Piracy, n. Commerce without its folly-swaddles, just as God made it.
Plague, n. In ancient times a general punishment of the innocent for admonition of their ruler, as in the familiar instance of Pharoah the Immune. The plague as we of to-day have the happiness to know it is merely Nature’s fortuitous manifestation of her purposeless objectionableness.
Polygamy, n. A house of atonement, or expiatory chapel, fitted with several stools of repentance, as distinguished from monogamy, which has but one.
Prejudice, n. A vagrant opinion without visible means of support.
Quiver, n. A portable sheath in which the ancient statesman and the aboriginal lawyer carried their lighter arguments.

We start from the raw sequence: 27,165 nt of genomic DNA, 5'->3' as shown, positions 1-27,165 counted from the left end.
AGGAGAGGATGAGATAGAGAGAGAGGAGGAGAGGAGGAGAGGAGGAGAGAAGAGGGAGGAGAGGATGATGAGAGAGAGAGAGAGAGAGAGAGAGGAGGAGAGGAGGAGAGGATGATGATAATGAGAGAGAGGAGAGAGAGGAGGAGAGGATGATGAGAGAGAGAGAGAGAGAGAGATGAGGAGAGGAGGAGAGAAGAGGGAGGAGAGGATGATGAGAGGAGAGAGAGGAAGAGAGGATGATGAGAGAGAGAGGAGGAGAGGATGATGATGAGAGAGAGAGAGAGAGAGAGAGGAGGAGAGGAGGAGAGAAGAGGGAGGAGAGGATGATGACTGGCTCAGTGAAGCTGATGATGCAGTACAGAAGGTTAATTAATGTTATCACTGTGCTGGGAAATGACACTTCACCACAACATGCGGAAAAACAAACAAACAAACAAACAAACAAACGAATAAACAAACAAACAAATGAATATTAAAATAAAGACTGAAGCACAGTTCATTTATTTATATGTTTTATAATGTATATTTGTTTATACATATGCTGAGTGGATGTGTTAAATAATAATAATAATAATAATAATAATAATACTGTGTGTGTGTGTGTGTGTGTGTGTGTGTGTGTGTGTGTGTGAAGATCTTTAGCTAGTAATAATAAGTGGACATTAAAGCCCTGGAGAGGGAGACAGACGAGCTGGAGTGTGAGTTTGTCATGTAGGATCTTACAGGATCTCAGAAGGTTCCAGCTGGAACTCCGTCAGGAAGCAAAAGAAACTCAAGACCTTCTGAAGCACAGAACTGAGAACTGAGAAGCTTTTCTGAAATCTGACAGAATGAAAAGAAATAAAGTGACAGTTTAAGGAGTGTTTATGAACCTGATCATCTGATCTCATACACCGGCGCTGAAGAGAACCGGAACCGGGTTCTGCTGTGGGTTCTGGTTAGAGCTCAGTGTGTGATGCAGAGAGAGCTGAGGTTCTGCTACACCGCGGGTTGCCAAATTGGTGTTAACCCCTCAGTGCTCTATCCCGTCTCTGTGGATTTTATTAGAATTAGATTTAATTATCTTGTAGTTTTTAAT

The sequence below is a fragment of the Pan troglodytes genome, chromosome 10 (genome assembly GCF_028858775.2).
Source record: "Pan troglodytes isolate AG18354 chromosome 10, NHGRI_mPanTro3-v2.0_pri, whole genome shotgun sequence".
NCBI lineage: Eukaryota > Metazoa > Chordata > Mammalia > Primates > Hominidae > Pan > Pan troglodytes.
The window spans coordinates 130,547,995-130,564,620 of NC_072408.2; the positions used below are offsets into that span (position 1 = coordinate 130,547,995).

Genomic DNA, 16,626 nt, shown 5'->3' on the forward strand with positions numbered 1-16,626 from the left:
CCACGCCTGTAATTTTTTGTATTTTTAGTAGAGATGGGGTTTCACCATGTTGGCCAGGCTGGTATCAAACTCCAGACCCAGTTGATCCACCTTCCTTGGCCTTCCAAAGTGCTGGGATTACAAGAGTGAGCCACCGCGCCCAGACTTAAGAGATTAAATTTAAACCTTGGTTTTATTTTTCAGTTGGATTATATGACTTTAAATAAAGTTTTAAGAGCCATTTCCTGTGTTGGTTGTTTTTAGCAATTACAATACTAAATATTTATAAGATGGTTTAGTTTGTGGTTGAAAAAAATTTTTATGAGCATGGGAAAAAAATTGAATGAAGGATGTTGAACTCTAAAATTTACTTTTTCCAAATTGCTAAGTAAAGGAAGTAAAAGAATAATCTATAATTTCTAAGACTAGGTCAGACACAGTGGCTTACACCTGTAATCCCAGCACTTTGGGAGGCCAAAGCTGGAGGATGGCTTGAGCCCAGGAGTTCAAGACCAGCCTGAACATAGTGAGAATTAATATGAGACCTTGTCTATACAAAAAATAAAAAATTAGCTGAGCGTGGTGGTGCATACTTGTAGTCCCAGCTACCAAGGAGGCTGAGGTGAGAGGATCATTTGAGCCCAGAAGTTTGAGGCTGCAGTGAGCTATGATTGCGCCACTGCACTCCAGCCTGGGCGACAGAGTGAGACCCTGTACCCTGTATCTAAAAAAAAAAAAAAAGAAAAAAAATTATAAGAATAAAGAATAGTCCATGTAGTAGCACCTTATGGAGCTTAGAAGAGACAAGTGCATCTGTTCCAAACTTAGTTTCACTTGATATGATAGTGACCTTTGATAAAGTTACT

Rear, n. In American military matters, that exposed part of the army that is nearest to Congress.
Recruit, n. A person distinguishable from a civilian by his uniform and from a soldier by his gait.
Sycophant, n. One who approaches Greatness on his belly so that he may not be commanded to turn and be kicked.
Telephone, n. An invention of the devil which abrogates some of the advantages of making a disagreeable person keep his distance.
Telescope, n. A device having a relation to the eye similar to that of the telephone to the ear, enabling distant objects to plague us with a multitude of needless details. Luckily it is unprovided with a bell summoning us to the sacrifice.
Tenacity, n. A certain quality of the human hand in its relation to the coin of the realm.
Anthony Madrid lives in Victoria, Texas. His second book is Try Never (Canarium Books, 2017). He is a correspondent for the Daily.